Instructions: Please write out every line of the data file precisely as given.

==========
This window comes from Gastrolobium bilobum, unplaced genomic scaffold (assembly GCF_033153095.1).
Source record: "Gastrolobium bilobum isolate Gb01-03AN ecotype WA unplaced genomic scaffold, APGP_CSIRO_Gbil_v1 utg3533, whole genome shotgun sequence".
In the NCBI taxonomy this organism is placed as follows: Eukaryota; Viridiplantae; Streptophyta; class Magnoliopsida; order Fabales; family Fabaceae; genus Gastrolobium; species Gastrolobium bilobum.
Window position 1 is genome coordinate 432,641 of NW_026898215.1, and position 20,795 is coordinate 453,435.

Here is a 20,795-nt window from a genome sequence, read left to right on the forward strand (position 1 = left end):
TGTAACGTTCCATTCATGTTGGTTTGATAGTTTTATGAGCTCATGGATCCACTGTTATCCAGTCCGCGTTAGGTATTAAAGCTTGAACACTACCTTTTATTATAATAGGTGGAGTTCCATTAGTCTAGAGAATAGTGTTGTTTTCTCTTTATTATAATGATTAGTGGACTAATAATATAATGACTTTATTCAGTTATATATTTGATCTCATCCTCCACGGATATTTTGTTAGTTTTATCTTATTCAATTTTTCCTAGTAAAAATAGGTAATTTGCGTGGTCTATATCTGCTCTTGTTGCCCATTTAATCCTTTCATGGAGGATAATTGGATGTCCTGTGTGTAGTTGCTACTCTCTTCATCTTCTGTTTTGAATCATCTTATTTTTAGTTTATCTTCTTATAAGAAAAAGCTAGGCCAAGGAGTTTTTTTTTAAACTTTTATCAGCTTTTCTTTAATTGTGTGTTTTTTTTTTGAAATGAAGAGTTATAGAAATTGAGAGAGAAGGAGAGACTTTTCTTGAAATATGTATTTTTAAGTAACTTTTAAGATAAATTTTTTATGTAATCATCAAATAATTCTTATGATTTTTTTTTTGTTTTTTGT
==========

This window comes from Gastrolobium bilobum, unplaced genomic scaffold (assembly GCF_033153095.1).
Source record: "Gastrolobium bilobum isolate Gb01-03AN ecotype WA unplaced genomic scaffold, APGP_CSIRO_Gbil_v1 utg3533, whole genome shotgun sequence".
In the NCBI taxonomy this organism is placed as follows: Eukaryota; Viridiplantae; Streptophyta; class Magnoliopsida; order Fabales; family Fabaceae; genus Gastrolobium; species Gastrolobium bilobum.
Window position 1 is genome coordinate 432,641 of NW_026898215.1, and position 20,795 is coordinate 453,435.

Here is a 20,795-nt window from a genome sequence, read left to right on the forward strand (position 1 = left end):
TGTAACGTTCCATTCATGTTGGTTTGATAGTTTTATGAGCTCATGGATCCACTGTTATCCAGTCCGCGTTAGGTATTAAAGCTTGAACACTACCTTTTATTATAATAGGTGGAGTTCCATTAGTCTAGAGAATAGTGTTGTTTTCTCTTTATTATAATGATTAGTGGACTAATAATATAATGACTTTATTCAGTTATATATTTGATCTCATCCTCCACGGATATTTTGTTAGTTTTATCTTATTCAATTTTTCCTAGTAAAAATAGGTAATTTGCGTGGTCTATATCTGCTCTTGTTGCCCATTTAATCCTTTCATGGAGGATAATTGGATGTCCTGTGTGTAGTTGCTACTCTCTTCATCTTCTGTTTTGAATCATCTTATTTTTAGTTTATCTTCTTATAAGAAAAAGCTAGGCCAAGGAGTTTTTTTTTAAACTTTTATCAGCTTTTCTTTAATTGTGTGTTTTTTTTTTGAAATGAAGAGTTATAGAAATTGAGAGAGAAGGAGAGACTTTTCTTGAAATATGTATTTTTAAGTAACTTTTAAGATAAATTTTTTATGTAATCATCAAATAATTCTTATGATTTTTTTTTTGTTTTTTGT